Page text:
Destination Moon

The Red Menace was a real concern in 1950 when George Pal’s Destination Moon became the template for a decade of science fiction movies. Hailed for its then unheard of two-year production time, this film laid a prescient for the Space Race a full seven years before the real struggle became a reality with the U.S.S.R.’s launch of Sputnik.

The movie begins with two men, Dr. Charles Cargraves (Warner Anderson), the scientist-engineer who designs rockets and satellite payloads, and General Thayer (Tom Powers), the military man who fights for the appropriations for space projects. Both are in a bunker, awaiting the liftoff of their rocket that they have struggled to bring to reality. The machine barely clears the pad before plummeting to earth and exploding.

Cargraves, knowing his design was perfect, realizes the failure was due to Communist sabotage. Thayer agrees, but also realizes this means the end of the rocket program and his military career.  The government can’t see past the immediate or realize the long-term benefits from the space program.

Two years later, Thayer visits Jim Barnes (John Archer), a wealthy industrialist who manufactures planes, negotiates the revival of the US space program through a commercial base. Thayer explains that private industry could design and build a rocketship in a fraction of the time it would take a government program to create one. Since his failed launch two years earlier, Cargraves has perfected an atomic engine that will not only allow them to escape Earth’s gravity but also travel to the Moon. Barnes hesitates at first until he learns that the Communists are also trying to obtain the same goal.

In a great bit of movie nostalgia, the concepts of space are explained through a Woody Woodpecker cartoon in which Woody demonstrates the principles of physics and space travel. This cute moment is broken by Thayer’s announcement that if the communists get to the Moon first, they will set up missile bases there that will threaten the entire free world.

The rocketship is built in record time but the team isn’t allowed to test their atomic engine anywhere outside the South Pacific, where nuclear testing was already underway. Lacking the funds to move the test operation outside the United States, Barnes, Thayer, Cargraves, and the guy who designed and installed the radio and radar systems climb aboard and decide to launch to the Moon without government approval. Well, the radio guy has an assistant, Joe Sweeney (Dick Wesson), who is quickly pressed into duty.  Joe is a wise-cracking Brooklyn guy brought along simply to provide comic relief.  The rocket launches, seconds ahead of a court order forbidding the operation and we get some great exposure to G-forces contorting the crew’s faces.

Throughout the journey, the team takes great pains to explain the intricacies of space travel to Joe who serves as the surrogate for the then ill-informed audience. The film introduces problems with eating in zero gravity and the use of gravity boots. All in all, the movie uses some fairly clever camera tricks to achieve its goal.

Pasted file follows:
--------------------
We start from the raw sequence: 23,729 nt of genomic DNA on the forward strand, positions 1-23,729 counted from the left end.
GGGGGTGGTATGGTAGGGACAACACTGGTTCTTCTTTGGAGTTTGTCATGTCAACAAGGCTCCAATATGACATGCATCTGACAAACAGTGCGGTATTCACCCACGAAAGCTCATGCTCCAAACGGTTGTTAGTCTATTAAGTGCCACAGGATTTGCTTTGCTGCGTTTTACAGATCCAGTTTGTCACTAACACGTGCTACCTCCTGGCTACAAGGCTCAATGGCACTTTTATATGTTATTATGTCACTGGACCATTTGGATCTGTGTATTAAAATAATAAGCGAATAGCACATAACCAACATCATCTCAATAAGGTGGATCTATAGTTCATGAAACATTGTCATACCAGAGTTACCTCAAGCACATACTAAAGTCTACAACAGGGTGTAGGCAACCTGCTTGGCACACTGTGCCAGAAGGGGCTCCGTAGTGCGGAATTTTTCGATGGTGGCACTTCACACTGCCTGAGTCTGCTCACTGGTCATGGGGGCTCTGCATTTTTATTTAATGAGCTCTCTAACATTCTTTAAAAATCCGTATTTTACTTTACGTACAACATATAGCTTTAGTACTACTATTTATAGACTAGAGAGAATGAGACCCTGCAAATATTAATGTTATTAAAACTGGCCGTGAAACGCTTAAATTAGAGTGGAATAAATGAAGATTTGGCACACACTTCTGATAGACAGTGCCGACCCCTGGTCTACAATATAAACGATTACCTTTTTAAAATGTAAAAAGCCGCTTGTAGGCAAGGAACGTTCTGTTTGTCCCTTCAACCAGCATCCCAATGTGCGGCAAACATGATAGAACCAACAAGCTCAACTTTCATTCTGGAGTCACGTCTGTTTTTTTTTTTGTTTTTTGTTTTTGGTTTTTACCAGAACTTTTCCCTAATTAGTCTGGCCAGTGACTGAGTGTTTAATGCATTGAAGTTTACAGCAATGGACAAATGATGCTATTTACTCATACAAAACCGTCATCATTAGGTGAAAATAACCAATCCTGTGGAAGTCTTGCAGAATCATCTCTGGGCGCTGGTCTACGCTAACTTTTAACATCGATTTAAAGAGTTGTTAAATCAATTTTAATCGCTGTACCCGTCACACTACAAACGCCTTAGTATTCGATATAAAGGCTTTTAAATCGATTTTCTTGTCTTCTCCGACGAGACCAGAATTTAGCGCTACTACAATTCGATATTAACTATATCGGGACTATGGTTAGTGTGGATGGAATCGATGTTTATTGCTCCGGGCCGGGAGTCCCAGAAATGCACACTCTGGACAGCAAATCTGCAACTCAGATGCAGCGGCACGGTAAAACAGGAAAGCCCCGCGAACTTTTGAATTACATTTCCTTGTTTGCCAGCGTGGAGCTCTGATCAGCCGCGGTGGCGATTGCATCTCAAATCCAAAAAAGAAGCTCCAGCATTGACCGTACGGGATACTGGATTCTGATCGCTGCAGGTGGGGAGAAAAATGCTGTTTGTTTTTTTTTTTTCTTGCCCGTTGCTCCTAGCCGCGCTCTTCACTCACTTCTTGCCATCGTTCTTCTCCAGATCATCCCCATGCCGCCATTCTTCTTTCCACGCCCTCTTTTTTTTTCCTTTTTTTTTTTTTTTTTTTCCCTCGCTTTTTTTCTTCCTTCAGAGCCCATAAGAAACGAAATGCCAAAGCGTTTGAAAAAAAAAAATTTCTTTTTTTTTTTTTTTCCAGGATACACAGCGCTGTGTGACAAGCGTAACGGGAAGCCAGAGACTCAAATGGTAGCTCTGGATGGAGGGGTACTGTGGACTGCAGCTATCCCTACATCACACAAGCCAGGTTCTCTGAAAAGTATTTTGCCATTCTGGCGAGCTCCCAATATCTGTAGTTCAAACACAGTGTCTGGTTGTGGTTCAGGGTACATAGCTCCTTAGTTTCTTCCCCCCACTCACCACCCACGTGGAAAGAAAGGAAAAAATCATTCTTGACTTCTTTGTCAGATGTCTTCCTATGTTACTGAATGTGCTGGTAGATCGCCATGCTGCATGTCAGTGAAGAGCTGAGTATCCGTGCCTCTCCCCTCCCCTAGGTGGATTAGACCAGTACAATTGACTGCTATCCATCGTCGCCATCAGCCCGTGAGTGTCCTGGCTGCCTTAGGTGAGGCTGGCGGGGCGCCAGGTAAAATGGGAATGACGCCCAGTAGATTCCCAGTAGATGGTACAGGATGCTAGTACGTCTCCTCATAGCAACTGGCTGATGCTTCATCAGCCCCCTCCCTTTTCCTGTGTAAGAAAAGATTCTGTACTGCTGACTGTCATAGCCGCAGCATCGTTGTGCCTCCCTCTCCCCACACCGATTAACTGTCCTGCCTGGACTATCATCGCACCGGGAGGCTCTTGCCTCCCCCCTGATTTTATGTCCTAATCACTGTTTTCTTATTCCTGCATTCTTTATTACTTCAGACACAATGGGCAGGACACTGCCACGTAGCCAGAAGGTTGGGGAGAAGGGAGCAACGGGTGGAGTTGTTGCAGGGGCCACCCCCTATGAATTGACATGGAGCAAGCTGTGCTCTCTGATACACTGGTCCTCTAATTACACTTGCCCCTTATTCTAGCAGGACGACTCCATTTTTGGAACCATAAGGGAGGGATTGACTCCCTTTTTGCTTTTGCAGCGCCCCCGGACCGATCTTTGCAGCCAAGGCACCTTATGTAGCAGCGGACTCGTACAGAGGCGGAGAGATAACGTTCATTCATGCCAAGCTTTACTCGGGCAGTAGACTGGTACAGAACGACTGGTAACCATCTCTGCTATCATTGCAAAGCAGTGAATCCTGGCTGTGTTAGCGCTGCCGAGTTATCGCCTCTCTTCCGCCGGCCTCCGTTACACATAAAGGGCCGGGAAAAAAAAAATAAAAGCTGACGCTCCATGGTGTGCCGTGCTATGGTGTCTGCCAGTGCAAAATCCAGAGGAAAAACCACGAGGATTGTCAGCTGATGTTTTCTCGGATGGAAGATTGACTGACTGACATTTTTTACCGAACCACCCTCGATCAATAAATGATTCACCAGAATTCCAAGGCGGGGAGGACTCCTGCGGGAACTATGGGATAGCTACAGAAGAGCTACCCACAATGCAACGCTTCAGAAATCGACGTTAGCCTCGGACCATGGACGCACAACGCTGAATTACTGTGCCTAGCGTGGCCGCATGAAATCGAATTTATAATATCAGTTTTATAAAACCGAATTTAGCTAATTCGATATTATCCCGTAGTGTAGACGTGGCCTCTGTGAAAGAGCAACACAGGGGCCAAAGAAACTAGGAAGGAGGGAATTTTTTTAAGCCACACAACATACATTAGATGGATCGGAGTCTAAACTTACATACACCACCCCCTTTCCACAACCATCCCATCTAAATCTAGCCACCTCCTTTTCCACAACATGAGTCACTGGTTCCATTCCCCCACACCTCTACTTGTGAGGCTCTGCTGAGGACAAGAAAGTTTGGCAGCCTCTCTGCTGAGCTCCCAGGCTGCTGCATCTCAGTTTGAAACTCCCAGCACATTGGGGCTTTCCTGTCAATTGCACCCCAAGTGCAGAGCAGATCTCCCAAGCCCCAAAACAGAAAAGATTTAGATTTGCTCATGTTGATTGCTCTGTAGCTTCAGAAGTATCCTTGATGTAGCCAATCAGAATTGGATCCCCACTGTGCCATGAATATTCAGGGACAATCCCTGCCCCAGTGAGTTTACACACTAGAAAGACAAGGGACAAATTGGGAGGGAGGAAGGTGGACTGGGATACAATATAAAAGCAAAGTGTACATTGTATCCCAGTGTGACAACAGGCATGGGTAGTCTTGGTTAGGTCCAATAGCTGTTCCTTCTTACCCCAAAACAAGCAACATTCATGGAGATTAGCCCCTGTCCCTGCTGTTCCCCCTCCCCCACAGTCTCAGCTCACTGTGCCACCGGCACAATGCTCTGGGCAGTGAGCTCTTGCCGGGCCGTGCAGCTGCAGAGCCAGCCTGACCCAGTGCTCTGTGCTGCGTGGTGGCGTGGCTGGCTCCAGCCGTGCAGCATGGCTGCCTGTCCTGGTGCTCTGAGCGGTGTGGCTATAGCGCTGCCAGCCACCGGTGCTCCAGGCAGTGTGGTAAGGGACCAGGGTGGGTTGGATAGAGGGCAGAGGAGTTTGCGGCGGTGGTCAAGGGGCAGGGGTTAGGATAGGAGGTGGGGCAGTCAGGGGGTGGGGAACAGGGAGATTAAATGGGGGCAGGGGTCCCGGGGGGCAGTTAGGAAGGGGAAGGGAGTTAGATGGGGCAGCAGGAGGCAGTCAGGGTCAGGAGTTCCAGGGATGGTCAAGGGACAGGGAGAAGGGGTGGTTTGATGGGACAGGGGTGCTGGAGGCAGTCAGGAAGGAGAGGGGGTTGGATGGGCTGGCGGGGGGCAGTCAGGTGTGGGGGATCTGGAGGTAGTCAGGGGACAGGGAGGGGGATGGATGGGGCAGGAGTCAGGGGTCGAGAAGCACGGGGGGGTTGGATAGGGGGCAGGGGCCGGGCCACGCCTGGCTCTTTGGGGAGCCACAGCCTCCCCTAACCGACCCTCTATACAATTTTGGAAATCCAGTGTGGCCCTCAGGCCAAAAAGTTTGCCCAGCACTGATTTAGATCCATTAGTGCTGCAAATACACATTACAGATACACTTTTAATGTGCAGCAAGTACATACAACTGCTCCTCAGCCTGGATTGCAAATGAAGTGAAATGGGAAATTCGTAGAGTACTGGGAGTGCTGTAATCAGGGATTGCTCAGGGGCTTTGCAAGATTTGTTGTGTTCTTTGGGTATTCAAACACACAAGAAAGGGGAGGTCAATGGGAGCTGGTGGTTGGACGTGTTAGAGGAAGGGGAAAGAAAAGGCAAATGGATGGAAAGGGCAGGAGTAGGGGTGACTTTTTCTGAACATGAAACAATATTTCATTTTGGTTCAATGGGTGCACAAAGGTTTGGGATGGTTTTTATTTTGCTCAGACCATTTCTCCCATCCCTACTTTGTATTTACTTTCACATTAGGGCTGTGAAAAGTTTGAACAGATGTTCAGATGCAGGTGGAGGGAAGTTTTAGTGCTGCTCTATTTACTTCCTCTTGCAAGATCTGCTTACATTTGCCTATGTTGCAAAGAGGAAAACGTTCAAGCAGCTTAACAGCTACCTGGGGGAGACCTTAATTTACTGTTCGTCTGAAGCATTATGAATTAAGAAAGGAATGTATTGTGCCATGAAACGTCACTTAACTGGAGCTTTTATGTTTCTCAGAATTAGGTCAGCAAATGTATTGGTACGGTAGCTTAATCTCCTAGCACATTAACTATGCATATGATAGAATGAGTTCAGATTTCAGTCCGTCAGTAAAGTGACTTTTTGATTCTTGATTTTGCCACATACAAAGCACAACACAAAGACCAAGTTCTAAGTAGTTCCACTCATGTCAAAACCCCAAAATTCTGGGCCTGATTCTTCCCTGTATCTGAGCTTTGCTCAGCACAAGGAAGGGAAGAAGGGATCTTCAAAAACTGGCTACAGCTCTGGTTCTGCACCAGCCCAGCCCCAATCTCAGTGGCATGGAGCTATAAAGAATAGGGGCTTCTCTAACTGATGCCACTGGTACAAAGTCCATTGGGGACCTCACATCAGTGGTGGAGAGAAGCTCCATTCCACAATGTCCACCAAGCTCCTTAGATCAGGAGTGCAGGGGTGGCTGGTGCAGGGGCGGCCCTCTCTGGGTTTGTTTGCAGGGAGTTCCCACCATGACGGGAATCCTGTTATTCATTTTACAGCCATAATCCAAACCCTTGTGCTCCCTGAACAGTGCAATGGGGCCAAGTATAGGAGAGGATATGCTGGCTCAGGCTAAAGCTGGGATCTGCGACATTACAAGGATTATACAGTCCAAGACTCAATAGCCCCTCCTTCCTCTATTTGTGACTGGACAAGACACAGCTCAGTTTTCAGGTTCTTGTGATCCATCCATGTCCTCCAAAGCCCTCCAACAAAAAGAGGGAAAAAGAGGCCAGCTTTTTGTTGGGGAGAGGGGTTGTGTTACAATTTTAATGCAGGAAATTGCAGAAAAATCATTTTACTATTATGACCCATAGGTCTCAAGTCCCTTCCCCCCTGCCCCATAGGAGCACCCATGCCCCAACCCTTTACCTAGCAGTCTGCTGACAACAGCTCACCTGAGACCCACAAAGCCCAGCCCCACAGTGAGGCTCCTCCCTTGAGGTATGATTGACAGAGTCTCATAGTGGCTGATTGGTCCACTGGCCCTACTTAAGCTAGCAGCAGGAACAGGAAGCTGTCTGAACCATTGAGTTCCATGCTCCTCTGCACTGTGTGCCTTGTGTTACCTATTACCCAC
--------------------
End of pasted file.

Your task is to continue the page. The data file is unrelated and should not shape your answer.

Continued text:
During the flight, the crew faces several problems. Ironically enough, these don’t include flying through a meteor shower, something mandatory in all space films at the time. Rather, they handle such difficulties as freeing the antenna that is frozen in place because Joe greased it prior to their launch, not realizing the grease would solidify in the cold of outer space. This provides the excuse for the crew to go EVA from their rocket, which in itself provides the excuse for Cargrave to get cast adrift, seemingly to float forever in the void. Of course, this provides the excuse for Barnes to use a spare oxygen tank as an improvised jet pack that allows him to move about and rescue Cargrave.

The moon landing proves to be rougher than expected as well. Barnes and Cargraves rush onto the lunar surface to claim the Moon as property of the United States and the good of all mankind, which includes denying access to the murdering, treacherous, godless Communists! Fortunately, this also involves getting American missile bases established on the moon to keep the red menace in check.

Perhaps the greatest tribute to Destination Moon is that nearly every space-faring movie for the next decade featured a spacecraft that was some variation of this film’s craft, the Luna. Although hardly original, the film followed Robert Heinlein’s Rocketship Galileo fairly closely, changing only superficial details of that story. It stressed brave American pioneers using the industrial complex for the betterment of their nation and showed a patriotic aspect that seems to have been totally reversed in modern times.

Although campy by today’s standards, Destination Moon seeks for the better qualities of ourselves and represents a better age, when both our social qualities and enemies were clearly defined.  

– written by the Two-Brained Cylon